By Katherine Turman
By Chris Kornelis
By Brian McManus
By Ray Cummings
By Nicholas Pell
By Chaz Kangas
By Alan Scherstuhl
By Sam Blum
Always when writing about Duke Ellington there is the temptation to become a listmaker. Because once you get past the generalities and charge joyfully into the specifics, you find yourself in a Borgesian labyrinth no less alluring to an Ellingtonian than a cloister is to a medievalist. The inclination to get lost in Ellington and write about nothing else was never greater than in the middle and late 1970s, when posthumous works appeared almost weeklymany important, all encouraging revisionist wonder and, oh, maybe, hyperbole. Ellington copyrighted between 1500 and 2000 works (his Köchel will have a lot of cleaning up to do) and at least five times as many recordings, either intentionally or fortuitously, thanks to a legion of transcribers, recordists, tapers, and pirates, whom he blithely encouraged. Due to this plethora of versions and discrete interpretations, the labyrinth grows more intricate the deeper you wade.
Put aside the masterpieces and you find more masterpieces, or at least works of undeniable enchantment and satisfaction. One of my favorite records is a version of "In a Jam," performedaccording to discographersin New York at an unknown location (presumably for a radio broadcast) sometime late in 1944. Ellington recorded the piece flawlessly in 1936, abandoned it for eight years, dug it out briefly, then shed it once and for all. The AABA tune is oddly ancillary to a dramatic eight-bar intro that recurs throughoutfor example, extending the six-bar finish of the first chorus to 14 bars. That chorus is played, as on the original, by trombonist Tricky Sam Nanton, using two different mutes. But the G-spot of this particular performance is a chase chorusactually two chorusesby Johnny Hodges and Ray Nance. In 1936, Hodges and Cootie Williams traded impeccable two-bar phrases. In 1944, Hodges and Nance roll out a riotous conversation in which phrases are two, three, and four measures, including a mimicked glissando that always makes me laugh. After that, tenor Al Sears plays a chorus, the sagacious Rex Stewart leaps in with a break and half-chorus, and the band goes out with that killer intro.
My point, beyond the one about God and details, is that this delightful find exists by accident; it's more fun than the original; it radiates a charm wholly distinctive within the immense Ellington canon; and there are hundreds more where it came from. Ellington wrote so much music he even lost track of a few potential hits. The other night at the Firebird I heard Daryl Sherman sing an evocative melodyunknown to mecalled "It's Kinda Lonesome Out Tonight." A little research shows that Ellington introduced it in 1947 on Armed Forces Radio with a vocal by one Chester Crumpley, and never recorded it or played it againuntil 1973, when he recovered it for a Teresa Brewer album. Well, who listens to Teresa Brewer? After Daryl's rendition gets around, it's going to become a new Ellington standardbet on it. Then there are the pieces he abandoned and reconfigured. The shapely "Black Butterfly" was a not particularly exciting 1938 vehicle for Lawrence Brown. Ellington jilted it for 30 years, only to revamp it for a 1969 European tour as an exquisitely dynamic concerto for Johnny Hodges.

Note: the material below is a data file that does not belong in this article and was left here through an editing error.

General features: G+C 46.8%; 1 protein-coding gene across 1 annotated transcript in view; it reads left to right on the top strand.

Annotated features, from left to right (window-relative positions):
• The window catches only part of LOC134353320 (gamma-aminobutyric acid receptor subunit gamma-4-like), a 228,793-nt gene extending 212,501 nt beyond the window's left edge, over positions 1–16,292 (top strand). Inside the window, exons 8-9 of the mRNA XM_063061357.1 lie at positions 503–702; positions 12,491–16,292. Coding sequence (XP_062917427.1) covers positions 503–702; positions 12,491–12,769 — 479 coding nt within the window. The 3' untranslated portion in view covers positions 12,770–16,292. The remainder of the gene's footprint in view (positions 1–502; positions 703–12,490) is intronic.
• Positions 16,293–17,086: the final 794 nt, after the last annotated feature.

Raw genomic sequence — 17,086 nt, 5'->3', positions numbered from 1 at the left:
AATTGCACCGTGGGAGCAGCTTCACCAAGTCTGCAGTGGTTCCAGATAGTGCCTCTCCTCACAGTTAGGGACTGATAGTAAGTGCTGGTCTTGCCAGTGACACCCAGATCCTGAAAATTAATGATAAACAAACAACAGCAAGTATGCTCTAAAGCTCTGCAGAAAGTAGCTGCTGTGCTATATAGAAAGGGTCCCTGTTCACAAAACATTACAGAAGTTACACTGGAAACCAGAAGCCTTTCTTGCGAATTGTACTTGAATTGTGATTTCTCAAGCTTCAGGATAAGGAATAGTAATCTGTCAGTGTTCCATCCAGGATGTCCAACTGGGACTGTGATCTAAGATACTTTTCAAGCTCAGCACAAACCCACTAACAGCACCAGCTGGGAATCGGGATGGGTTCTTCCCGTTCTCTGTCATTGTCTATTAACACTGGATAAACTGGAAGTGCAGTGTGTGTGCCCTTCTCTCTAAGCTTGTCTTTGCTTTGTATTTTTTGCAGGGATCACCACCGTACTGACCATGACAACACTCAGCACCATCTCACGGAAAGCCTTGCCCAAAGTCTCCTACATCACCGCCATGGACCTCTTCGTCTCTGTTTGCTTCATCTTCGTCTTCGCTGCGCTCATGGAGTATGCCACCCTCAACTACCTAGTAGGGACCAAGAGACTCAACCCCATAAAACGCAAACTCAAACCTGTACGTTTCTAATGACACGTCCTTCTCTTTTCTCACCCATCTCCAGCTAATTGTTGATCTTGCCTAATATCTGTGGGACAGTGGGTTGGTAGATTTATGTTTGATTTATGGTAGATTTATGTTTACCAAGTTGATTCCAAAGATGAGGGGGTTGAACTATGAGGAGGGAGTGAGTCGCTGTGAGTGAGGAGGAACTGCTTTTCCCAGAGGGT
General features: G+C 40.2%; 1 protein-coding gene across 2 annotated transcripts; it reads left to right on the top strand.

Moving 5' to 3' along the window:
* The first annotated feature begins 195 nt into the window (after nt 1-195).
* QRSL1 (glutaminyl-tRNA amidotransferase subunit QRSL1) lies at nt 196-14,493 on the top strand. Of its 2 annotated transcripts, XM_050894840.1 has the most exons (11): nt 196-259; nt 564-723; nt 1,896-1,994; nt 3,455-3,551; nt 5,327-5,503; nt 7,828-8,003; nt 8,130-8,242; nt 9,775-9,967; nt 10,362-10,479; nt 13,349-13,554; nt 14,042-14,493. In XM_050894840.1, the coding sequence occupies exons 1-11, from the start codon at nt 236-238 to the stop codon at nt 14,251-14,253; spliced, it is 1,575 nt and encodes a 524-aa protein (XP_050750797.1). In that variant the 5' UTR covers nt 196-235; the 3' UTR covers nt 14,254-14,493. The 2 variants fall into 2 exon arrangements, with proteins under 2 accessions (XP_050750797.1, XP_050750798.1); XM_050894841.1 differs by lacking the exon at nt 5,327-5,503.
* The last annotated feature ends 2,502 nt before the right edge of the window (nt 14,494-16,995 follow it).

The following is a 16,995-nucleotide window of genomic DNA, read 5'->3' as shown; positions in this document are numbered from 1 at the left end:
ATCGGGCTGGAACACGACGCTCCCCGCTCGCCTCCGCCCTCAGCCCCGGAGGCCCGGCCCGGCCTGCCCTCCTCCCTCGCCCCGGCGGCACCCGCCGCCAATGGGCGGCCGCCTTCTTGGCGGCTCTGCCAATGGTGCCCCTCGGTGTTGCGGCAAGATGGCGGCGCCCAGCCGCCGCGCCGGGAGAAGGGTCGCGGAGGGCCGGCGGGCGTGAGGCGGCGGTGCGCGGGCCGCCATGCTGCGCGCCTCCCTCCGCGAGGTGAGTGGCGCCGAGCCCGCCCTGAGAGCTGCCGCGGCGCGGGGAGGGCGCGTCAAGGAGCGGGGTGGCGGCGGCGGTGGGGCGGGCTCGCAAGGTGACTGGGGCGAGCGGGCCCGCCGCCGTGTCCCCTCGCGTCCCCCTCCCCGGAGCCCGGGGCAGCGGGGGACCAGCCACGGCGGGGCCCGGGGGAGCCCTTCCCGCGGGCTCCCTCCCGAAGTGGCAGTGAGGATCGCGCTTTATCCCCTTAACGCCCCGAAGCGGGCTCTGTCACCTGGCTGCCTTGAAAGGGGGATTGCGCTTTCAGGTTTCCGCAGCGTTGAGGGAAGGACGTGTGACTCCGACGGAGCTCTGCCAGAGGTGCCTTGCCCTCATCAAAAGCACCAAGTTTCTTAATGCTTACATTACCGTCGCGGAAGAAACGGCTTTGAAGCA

Ellington was famous for renting studio time out of his own pocket and stockpiling music. The most astonishing example, because its existence was kept secret for so long, is The Queen's Suite, a serenely impressionistic six-part work written as a gesture of gratitude for the "red-carpet treatment" he was accorded by Queen Elizabeth in 1958. Ellington recorded it at three sessions, pressed a single copy for her ears only, and never said a word about it until 1973, the year before his death, when he played excerpts and described the piece at length in his memoir, Music Is My Mistress. The public first heard it in 1976, a major work kept under wraps for 17 years; two sections, "Sunset and the Mocking Bird" and "The Single Petal of a Rose" have already (thanks largely to Tommy Flanagan) joined the list of Ellington standards, and "Northern Lights" is likely to follow.
People often describe their first time with Duke Ellington in terms of losing their virginity, and for me it seemed like the next best thing. I began at 15, with Masterpieces by Ellington, which I selected from the bewildering bin because the title promised a logical entrance point for a musician about whom I knew nothing. The album was recorded midway through the remarkable and often neglected 194752 period that produced Liberian Suite, A Tone Parallel to Harlem, "The Clothed Woman," the Betty Roche "Take the A Train," "The Tattooed Bride," and the so-called "concert" arrangements of Ellington songs that he conceived to exploit the new long-playing album. The first of four tracks, an eventfully languorous 15-minute "Mood Indigo," struck me as so serenely erotic that I figured if I ever did have sex (which I was beginning to doubt) this was what it would be like. All those strange, weaving instrumental voices spoke like personalities; I could almost imagine them in specific raiment, and what they had to say seemed privileged, like the Varga Esquires stacked behind my father's hatboxes or the adult conversations that dried up as soon as I appeared. Had there been ratings, this was surely an R, not least for the mysterious one-name singer, Yvonne, with her lazy phrasing and lax intonation. The most mysterious episode was the chorus I later learned was played by trombonist Tyree Glenn with a plunger mute. Every note sounds like someone saying "ya ya," and back then I debated for months whether it was in fact a weird instrumentalist or another weird singer.